The question on whether F35 is suitable falls back to the question of whether the MRCA can be single engined. If not then F35 is out. There are only 3 western 6th gen twin engine fighter programs – USAF NGAD, USN NGAD, and GACP. So whether Malaysia will consider F35 depends on whether RMAF will consider single engine for its MRCA requirements.
I wonder what the RMAF plan to do with its grounded Migs? We cannot sell it for parts? Atleast recover some capital from the sale.
We cannot sell without permission from Russia
“Being an early adopters
Our Armed Forces are known to be a conservative lot and prefers tried & tested tech/ systems/ equipment. It is only circumstances that forced them to take in stuff thats uniquely specced.
“Technically it the Intrinsic power of a strong currencies”
Strong currencies comes from a strong and well established stable economy, and of course the other litany of good governance practices. Strong currencies comes when the world and businesses have confidence in your economy and willing to put money into you rather than a simple understanding of exporting more than import. SG for example is a small island entreport so it had exported as much as it imports. SG also recognise that keeping the same economic strategy will lead to a middle income trap so they upstreamed their economic value, something which we are now stuck at.
“hold a lot of high value added IP”
IP and political power to where & to whom they leverage that IP. Ever heard their CHIPS Act? But no others can replicate what US doing, even other First World nations are forced to dance to their tune. Each of the developed nations got there by their own way, so trying to mimic another is pointless as we have to find our way.
“Other countries spend more but they also get better value for what they spent.”
Arguably some do get better value for every dollar they spent. Some, by the sheer weight of their currency could afford the same level of wastages as we have (ie if we buy 10 eggs expecting all 10 to be perfect we’d be disappointed but others could afford to buy 30 eggs and be happy they could find 10 perfect eggs), some others would willing to persevere and suck in the inefficiencies of local manufacturing by throwing lotsa money until it succeeds. It all depends on how realistic is the expectations of the outcome.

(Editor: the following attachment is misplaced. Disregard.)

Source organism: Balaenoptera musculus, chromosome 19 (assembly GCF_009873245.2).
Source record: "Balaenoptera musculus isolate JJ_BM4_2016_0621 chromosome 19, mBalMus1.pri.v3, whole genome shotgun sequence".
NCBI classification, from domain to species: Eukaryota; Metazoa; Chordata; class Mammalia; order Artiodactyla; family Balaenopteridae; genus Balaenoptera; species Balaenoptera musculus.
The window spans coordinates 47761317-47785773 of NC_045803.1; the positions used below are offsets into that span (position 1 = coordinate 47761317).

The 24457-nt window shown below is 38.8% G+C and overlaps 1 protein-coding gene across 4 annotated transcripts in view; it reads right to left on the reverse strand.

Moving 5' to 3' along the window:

Our key problem is our penchant for overestimating & overexpecting something. We wanted to build a Mercedes Benz car without the help of Mercedes, and we wanted to do it on a Toyota Corolla budget. Malays said Angan taik ayam. And when things don’t work out we tend to be overcritical onto those involved, even some of those whom were earnest to make it work. We don’t learn and we keep repeating the same mistakes; if we can’t foresee to get it right, we’d better not start something.
If we wanted a strong currencies then stop making the money printing machine go brrrrrr, Start exporting more while importing less, start paying more taxes while enjoying lower subsidies. (Zaft)
Well said, apart from the fact that our B40 cannot take anymore bitter pills hence the vigorous position of many to demand they get to access their KWSP accounts. The current government seems to be in a hurry to get to the developed country mark, so they seemed determined not to give in to the demands. We will see more retrenchments in the low-end factory jobs. It all means a painful ascension to that developed nation state.
By the way, we are relaxing our income tax no even this penny-pinching government is wary of more social upheaval for the Rakyat. So it doesn’t matter if our currency is weak or not. It is actually more towards whether the Rakyat understands the need to spend more money (hopefully well-spent) for defence purposes. As is, it is difficult especially post-Covid 19.
“B40 cannot take anymore bitter pills”
Mainly because they are the most badly affected, especially during our roughly 10 year economic downturn/recession cycles. Its not their fault really as the Govt had failed to uplift them, while older generations B40s did get improved lives their place got replaced by new crop of poor. So we’re in a constant vicious cycle of feeding & fending the ever growing poor.
Anwar’s Govt does not have as lofty goals as you’d put it, their fighting to survive the upcoming States elections and then after suspicions on their BN partner’s stability to keep in their pakat. This budget, moreso than Sabri’s last year, is the definitive of an election budget. Previous Govts had given little to the M40 segment but Anwar’s clinging to power have been so touchNgo he has to give more concession to draw as much voters as he can. Whichever ones we choose, we’re far from making good strides towards developed nation status as our politicians & ever revolving Govts are more focused on fighting for survival.
Defence matters? Way way way down the ladder. Unless it can garner them more votes.